On June 2013, Cherish Perrywinkle was raped and strangled by Donald Smith, a man who had taken the girl from a Northside Walmart after befriending her mother, Rayne Perrywinkle.
After being found guilty of kidnapping, raping, and killing Cherish, the jury unanimously recommended Smith be sentenced to death.
The final decision on Smith’s sentence lies with Circuit Judge Mallory Cooper, who listened as Cherish’s mother shared the impact on her life and that of her family during a recent court hearing.
Loss of Custody and Home
An emotional Perrywinkle explained in court that after losing Cherish, she also lost custody of her two younger daughters and her home.
“More than anything else, I lost Cherish,” she said, turning angrily toward Smith, “in the most violent way possible.”
It is unknown why Perrywinkle lost custody of her two younger children, as well as her home, but the impact on a grieving family is palpable.
Perrywinkle praised the jury’s unanimous decision to sentence Smith to death and voiced her own desire for him to pay for stealing the innocence and life of her daughter”.
An Emotional Loss
Perrywinkle was reported as saying that of all the things she lost following Cherish’s death, it was the eight-year-old girl herself that had the biggest impact on her life.
“I will never get to see her grow up. I will never see her get married and enjoy life. He has taken that from me, and it can never be returned,”
Perrywinkle said, fighting back tears. “I have so much rage inside of me because of what he did. I have never felt this much hatred in my life.”
There is no cure for Perrywinkle’s emotional pain, and she admitted that the events of that night will always be a part of her.
The fact that Cherish was born on Christmas Eve makes the holiday season especially difficult for her. She told reporters:
“When other people are celebrating Christmas Eve, to them it is Christmas Eve, but in my mind it will always be Cherish’s birthday. Since she was taken from me, we have never been able to spend the holidays together as a family, and I never will again.”
Since Cherish’s death, Rayne Perrywinkle has had reminders of her daughter every day. She cherishes the little things like brushing Cherish’s hair, watching her play with her sisters, and waiting for her to come home from school.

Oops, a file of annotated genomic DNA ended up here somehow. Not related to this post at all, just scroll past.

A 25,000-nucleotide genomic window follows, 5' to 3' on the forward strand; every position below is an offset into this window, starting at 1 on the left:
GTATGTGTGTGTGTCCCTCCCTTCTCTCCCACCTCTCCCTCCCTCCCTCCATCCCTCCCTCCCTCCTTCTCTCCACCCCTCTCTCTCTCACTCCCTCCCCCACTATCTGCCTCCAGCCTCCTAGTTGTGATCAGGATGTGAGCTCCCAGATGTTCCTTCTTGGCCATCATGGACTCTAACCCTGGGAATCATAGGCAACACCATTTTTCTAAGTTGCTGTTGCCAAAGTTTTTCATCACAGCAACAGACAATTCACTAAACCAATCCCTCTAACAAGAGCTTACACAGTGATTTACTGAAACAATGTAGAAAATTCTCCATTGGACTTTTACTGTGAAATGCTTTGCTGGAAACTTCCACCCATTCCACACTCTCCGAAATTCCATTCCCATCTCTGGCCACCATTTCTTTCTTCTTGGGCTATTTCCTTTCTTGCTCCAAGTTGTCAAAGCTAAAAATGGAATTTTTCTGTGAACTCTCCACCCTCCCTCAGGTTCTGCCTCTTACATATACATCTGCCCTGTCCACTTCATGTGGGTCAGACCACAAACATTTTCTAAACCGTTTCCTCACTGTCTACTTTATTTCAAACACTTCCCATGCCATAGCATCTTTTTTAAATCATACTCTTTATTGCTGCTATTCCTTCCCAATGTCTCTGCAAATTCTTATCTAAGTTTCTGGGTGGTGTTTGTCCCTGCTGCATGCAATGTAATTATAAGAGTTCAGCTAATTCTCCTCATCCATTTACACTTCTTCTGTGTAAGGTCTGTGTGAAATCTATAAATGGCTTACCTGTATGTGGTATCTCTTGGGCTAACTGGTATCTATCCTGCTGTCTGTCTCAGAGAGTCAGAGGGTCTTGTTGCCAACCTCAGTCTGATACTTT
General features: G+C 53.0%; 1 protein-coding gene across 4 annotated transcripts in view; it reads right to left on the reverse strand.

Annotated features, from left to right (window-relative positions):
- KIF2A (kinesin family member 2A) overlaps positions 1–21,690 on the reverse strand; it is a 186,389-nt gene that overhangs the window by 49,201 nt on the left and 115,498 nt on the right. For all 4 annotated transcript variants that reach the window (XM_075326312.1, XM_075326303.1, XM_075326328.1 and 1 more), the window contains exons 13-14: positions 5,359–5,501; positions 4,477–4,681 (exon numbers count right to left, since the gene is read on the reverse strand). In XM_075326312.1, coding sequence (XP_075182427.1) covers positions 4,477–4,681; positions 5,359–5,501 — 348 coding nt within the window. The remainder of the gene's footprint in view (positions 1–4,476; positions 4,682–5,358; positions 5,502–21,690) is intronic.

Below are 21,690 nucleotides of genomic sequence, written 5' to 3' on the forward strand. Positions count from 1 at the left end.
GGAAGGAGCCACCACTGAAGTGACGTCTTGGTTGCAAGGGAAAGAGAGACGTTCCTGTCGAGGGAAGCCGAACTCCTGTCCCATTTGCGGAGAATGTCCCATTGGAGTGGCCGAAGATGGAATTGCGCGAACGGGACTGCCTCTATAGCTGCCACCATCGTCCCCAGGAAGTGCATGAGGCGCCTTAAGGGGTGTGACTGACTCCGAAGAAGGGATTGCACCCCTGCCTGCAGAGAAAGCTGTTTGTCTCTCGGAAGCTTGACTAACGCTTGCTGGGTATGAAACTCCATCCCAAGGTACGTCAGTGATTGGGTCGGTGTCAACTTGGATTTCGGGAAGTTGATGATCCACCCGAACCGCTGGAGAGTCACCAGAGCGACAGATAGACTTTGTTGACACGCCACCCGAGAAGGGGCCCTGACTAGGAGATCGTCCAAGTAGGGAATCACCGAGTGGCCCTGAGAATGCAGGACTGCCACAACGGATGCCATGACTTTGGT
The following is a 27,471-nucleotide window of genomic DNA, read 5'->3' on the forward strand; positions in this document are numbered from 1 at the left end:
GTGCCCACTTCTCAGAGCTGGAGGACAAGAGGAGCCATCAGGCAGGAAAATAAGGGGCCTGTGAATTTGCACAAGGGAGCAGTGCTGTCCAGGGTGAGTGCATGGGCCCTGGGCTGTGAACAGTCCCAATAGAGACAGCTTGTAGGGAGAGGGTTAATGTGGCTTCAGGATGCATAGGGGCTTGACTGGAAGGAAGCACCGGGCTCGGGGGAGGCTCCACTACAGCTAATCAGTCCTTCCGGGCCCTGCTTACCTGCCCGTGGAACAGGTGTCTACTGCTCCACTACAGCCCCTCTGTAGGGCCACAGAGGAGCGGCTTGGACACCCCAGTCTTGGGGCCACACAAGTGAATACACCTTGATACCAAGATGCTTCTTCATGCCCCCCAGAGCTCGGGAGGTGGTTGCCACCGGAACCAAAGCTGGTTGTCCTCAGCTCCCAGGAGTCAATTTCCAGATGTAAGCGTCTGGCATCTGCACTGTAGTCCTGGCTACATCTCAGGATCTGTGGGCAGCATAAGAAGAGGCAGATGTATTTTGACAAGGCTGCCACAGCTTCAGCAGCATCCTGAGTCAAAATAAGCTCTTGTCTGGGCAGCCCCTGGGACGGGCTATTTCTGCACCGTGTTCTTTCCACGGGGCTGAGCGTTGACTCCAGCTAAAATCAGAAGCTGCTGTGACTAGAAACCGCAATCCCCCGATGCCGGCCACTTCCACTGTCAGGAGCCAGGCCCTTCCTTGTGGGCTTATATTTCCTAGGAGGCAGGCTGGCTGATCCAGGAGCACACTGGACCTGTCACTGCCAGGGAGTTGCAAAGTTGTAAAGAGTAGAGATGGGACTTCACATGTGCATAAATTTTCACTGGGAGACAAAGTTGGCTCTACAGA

The emotional pain she feels is almost unbearable, and it has been reported that a bodyguard had to restrain her in court outbursts during the trial.
An Unlikely Meeting
On the night of Cherish’s death, Rayne Perrywinkle shared with reporters that she met Smith after the stranger introduced himself in the parking lot of the Dollar General store.
She said he was charismatic and offered to help her with a Walmart gift card, saying his wife had it and would meet them at the store.
She also said that after being allowed to shop for almost an hour, Smith suggested they grab some cheeseburgers.
Cherish went with him to the front of the Walmart, but instead of getting food at the McDonald’s at the front of the store, Smith walked out with Cherish, skipping after him.
The scene was caught on surveillance video, and it is the last known footage of Cherish alive.
The Torture and Terror
What happened to Cherish after that was described to the court in gruesome detail by the Medical Examiner and other experts.
Perrywinkle listened from a nearby room in the courthouse as her daughter’s torture and terror were described with cruel and vicious detail.
The pain endured in those moments was worse than anything Perrywinkle could have ever imagined. “It tore me apart. I was screaming. I was on the floor, screaming,” Perrywinkle said. “He needs to be put to death.”
Hope for Closure
The jury found Smith guilty in short order. They voted 12-0 to recommend the death penalty. However, the final decision lies with Cooper.
A judge overturning the jury’s wishes would be highly unusual, so it’s likely Perrywinkle will get what she wants: the knowledge that the state will take the life of the man who took her daughter’s.
Many people find solace in knowing that the person responsible for the unfathomable harm perpetrated on innocent families will receive punishment for their crimes.
It is hoped that Perrywinkle, her family, and many others dealing with incompressible grief might find in this verdict a sense of closure and justice.